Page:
This is my first tutorial that will cover the process of creating 3D images from
an example I will show few techniques that I used in my last work "A Glimpse
Of The Past".
As you can see above, picture looks quite good and interesting
(my opinion, of course :) ) and it's not so complicated to do, I've done it in
aprox. 12 hours.
The geometry is fairly simple, textures are mostly
seamless images from 3DTotal CD Textures and lighting is simple global illumination
setup that I've described in my Global
Illumination tutorial, but I will describe this process again in short words.
As for the software, I have used Maya 5.0 for modeling, lighting etc...,
MentalRay for rendering (because Maya's renderer doesn't support global illumination),
a simple terrain generation program that produces great skies named the Terragen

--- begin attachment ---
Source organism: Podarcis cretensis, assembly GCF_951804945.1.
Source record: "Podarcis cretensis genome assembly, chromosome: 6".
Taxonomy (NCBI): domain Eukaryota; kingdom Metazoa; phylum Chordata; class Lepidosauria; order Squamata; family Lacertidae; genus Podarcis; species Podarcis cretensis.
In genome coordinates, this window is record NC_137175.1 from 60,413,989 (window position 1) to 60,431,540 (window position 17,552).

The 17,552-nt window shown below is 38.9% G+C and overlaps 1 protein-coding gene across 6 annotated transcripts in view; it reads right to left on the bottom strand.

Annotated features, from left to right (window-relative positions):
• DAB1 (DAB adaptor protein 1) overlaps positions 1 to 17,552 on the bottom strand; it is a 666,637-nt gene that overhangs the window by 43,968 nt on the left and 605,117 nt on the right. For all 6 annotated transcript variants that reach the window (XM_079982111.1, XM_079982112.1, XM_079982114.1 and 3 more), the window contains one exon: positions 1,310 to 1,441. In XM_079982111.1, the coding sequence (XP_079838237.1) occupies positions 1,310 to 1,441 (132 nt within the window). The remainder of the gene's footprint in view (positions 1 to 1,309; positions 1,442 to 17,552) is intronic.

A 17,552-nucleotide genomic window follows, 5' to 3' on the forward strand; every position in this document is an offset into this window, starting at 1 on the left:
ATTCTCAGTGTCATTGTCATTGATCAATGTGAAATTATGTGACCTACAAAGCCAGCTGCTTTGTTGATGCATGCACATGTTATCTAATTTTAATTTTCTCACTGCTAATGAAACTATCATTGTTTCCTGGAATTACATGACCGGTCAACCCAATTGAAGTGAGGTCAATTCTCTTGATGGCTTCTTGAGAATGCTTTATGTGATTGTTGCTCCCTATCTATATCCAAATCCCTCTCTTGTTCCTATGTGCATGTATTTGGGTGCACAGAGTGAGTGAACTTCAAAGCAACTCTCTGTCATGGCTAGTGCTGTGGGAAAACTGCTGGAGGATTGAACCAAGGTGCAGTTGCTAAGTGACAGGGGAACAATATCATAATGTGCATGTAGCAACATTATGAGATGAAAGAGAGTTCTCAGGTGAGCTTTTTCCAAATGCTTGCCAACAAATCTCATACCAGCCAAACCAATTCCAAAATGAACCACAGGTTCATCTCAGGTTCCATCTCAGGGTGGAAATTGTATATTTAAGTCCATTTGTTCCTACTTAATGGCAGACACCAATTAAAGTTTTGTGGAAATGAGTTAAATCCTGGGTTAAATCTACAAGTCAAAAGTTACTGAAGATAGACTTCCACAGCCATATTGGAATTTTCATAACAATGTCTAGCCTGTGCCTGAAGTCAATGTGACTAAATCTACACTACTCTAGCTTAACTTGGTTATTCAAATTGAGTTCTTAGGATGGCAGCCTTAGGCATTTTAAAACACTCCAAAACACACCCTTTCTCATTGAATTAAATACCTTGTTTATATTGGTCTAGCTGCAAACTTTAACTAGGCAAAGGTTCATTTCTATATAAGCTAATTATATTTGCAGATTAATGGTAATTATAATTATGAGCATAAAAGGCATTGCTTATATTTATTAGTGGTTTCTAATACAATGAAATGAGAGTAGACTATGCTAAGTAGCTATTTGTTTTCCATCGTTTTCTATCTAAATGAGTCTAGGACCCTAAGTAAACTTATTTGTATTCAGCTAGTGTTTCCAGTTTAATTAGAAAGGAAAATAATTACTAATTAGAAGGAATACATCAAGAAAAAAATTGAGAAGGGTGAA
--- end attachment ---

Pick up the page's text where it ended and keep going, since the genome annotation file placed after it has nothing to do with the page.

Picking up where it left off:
was used for the background, and at the end Photoshop for texture painting and
postprocessing the final image.
where to find an inspiration for your projects? Well there is no recipe for that,
if you want to start from somewhere I recommend the sites that have a lot of photographs,
like PhotoSig or DPChallenge.
My idea came from one picture that I've found on one of those sites. It was a
photography of one old church in mountains. The image made a special emotional
touch to me, and there it was. After an hour of thinking I decided to go for something
different than original picture. My decision was to made the image older, with
sepia tone, to add some trees in it and to make a small grave in the back to invoke
a feeling of sadness in viewers. So that's it, I started to work on it...
just one thing before you start... you need to be familiar with Maya to easily
pass through this tutorial. I recommend, if you haven't done that yet, that you
read the Maya manuals. You will need the knowledge of how to use polygonal tools,
the UV tools and how to build simple shading networks. Since I don't want to write
complete book on this topic, I will cover only few things in process of modelling-texturing-rendering
that I think it would be useful.